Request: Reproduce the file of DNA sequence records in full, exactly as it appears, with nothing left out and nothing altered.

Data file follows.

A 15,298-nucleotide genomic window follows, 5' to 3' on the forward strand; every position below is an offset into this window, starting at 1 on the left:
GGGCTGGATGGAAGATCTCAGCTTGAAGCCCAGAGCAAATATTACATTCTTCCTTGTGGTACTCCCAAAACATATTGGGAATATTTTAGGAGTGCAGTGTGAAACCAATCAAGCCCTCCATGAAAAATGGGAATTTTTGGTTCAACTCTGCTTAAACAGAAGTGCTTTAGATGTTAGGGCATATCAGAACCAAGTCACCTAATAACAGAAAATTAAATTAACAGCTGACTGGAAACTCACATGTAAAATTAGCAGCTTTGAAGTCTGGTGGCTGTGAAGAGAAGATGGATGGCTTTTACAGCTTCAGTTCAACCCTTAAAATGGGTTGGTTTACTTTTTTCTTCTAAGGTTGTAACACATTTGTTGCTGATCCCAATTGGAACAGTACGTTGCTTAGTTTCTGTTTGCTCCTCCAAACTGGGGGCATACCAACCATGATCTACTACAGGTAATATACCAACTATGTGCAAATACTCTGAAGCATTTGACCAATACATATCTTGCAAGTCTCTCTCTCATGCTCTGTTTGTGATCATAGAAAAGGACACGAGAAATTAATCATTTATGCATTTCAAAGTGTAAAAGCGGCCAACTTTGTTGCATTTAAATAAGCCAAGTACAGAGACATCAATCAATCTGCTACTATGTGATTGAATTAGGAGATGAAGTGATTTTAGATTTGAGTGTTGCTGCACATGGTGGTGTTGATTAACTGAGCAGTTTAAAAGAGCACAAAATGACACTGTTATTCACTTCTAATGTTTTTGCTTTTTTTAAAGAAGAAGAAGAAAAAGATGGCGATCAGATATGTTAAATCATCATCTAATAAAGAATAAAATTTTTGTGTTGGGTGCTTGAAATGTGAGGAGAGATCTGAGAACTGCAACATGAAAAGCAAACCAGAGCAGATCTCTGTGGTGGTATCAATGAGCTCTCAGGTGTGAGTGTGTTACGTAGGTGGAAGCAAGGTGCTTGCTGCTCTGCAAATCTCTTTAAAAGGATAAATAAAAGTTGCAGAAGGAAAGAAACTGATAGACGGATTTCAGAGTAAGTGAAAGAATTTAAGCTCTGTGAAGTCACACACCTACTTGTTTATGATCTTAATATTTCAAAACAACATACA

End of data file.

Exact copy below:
A 15,298-nucleotide genomic window follows, 5' to 3' on the forward strand; every position below is an offset into this window, starting at 1 on the left:
GGGCTGGATGGAAGATCTCAGCTTGAAGCCCAGAGCAAATATTACATTCTTCCTTGTGGTACTCCCAAAACATATTGGGAATATTTTAGGAGTGCAGTGTGAAACCAATCAAGCCCTCCATGAAAAATGGGAATTTTTGGTTCAACTCTGCTTAAACAGAAGTGCTTTAGATGTTAGGGCATATCAGAACCAAGTCACCTAATAACAGAAAATTAAATTAACAGCTGACTGGAAACTCACATGTAAAATTAGCAGCTTTGAAGTCTGGTGGCTGTGAAGAGAAGATGGATGGCTTTTACAGCTTCAGTTCAACCCTTAAAATGGGTTGGTTTACTTTTTTCTTCTAAGGTTGTAACACATTTGTTGCTGATCCCAATTGGAACAGTACGTTGCTTAGTTTCTGTTTGCTCCTCCAAACTGGGGGCATACCAACCATGATCTACTACAGGTAATATACCAACTATGTGCAAATACTCTGAAGCATTTGACCAATACATATCTTGCAAGTCTCTCTCTCATGCTCTGTTTGTGATCATAGAAAAGGACACGAGAAATTAATCATTTATGCATTTCAAAGTGTAAAAGCGGCCAACTTTGTTGCATTTAAATAAGCCAAGTACAGAGACATCAATCAATCTGCTACTATGTGATTGAATTAGGAGATGAAGTGATTTTAGATTTGAGTGTTGCTGCACATGGTGGTGTTGATTAACTGAGCAGTTTAAAAGAGCACAAAATGACACTGTTATTCACTTCTAATGTTTTTGCTTTTTTTAAAGAAGAAGAAGAAAAAGATGGCGATCAGATATGTTAAATCATCATCTAATAAAGAATAAAATTTTTGTGTTGGGTGCTTGAAATGTGAGGAGAGATCTGAGAACTGCAACATGAAAAGCAAACCAGAGCAGATCTCTGTGGTGGTATCAATGAGCTCTCAGGTGTGAGTGTGTTACGTAGGTGGAAGCAAGGTGCTTGCTGCTCTGCAAATCTCTTTAAAAGGATAAATAAAAGTTGCAGAAGGAAAGAAACTGATAGACGGATTTCAGAGTAAGTGAAAGAATTTAAGCTCTGTGAAGTCACACACCTACTTGTTTATGATCTTAATATTTCAAAACAACATACA